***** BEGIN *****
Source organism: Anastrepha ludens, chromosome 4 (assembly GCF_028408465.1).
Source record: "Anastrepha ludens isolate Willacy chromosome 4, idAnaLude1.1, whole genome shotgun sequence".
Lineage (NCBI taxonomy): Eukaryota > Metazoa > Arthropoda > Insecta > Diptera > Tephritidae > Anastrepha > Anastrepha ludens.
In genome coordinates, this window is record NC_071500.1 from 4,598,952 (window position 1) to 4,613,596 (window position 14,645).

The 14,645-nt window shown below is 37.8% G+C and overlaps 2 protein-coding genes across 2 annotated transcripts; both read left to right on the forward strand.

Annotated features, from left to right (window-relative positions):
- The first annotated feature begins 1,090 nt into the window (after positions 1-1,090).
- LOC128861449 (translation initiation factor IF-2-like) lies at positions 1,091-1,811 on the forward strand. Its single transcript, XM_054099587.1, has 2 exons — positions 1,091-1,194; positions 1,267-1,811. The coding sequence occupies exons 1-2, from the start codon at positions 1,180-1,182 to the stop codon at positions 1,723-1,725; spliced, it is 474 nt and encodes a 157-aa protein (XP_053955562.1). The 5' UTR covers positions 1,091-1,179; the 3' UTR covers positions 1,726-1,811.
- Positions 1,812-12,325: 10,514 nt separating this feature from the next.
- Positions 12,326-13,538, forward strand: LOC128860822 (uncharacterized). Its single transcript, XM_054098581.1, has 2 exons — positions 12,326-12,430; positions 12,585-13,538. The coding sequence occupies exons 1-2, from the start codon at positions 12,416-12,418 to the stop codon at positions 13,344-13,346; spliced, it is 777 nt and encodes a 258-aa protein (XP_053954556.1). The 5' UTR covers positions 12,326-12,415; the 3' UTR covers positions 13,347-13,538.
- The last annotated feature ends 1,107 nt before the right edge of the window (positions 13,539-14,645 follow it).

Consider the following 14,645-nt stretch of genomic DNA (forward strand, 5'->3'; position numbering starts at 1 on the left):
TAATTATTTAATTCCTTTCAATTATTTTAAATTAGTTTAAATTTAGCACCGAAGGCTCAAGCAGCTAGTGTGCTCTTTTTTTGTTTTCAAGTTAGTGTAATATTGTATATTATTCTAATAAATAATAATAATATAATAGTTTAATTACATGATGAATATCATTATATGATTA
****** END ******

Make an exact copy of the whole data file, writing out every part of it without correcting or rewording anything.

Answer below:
Source organism: Anastrepha ludens, chromosome 4 (assembly GCF_028408465.1).
Source record: "Anastrepha ludens isolate Willacy chromosome 4, idAnaLude1.1, whole genome shotgun sequence".
Lineage (NCBI taxonomy): Eukaryota > Metazoa > Arthropoda > Insecta > Diptera > Tephritidae > Anastrepha > Anastrepha ludens.
In genome coordinates, this window is record NC_071500.1 from 4,598,952 (window position 1) to 4,613,596 (window position 14,645).

The 14,645-nt window shown below is 37.8% G+C and overlaps 2 protein-coding genes across 2 annotated transcripts; both read left to right on the forward strand.

Annotated features, from left to right (window-relative positions):
- The first annotated feature begins 1,090 nt into the window (after positions 1-1,090).
- LOC128861449 (translation initiation factor IF-2-like) lies at positions 1,091-1,811 on the forward strand. Its single transcript, XM_054099587.1, has 2 exons — positions 1,091-1,194; positions 1,267-1,811. The coding sequence occupies exons 1-2, from the start codon at positions 1,180-1,182 to the stop codon at positions 1,723-1,725; spliced, it is 474 nt and encodes a 157-aa protein (XP_053955562.1). The 5' UTR covers positions 1,091-1,179; the 3' UTR covers positions 1,726-1,811.
- Positions 1,812-12,325: 10,514 nt separating this feature from the next.
- Positions 12,326-13,538, forward strand: LOC128860822 (uncharacterized). Its single transcript, XM_054098581.1, has 2 exons — positions 12,326-12,430; positions 12,585-13,538. The coding sequence occupies exons 1-2, from the start codon at positions 12,416-12,418 to the stop codon at positions 13,344-13,346; spliced, it is 777 nt and encodes a 258-aa protein (XP_053954556.1). The 5' UTR covers positions 12,326-12,415; the 3' UTR covers positions 13,347-13,538.
- The last annotated feature ends 1,107 nt before the right edge of the window (positions 13,539-14,645 follow it).

Consider the following 14,645-nt stretch of genomic DNA (forward strand, 5'->3'; position numbering starts at 1 on the left):
TAATTATTTAATTCCTTTCAATTATTTTAAATTAGTTTAAATTTAGCACCGAAGGCTCAAGCAGCTAGTGTGCTCTTTTTTTGTTTTCAAGTTAGTGTAATATTGTATATTATTCTAATAAATAATAATAATATAATAGTTTAATTACATGATGAATATCATTATATGATTA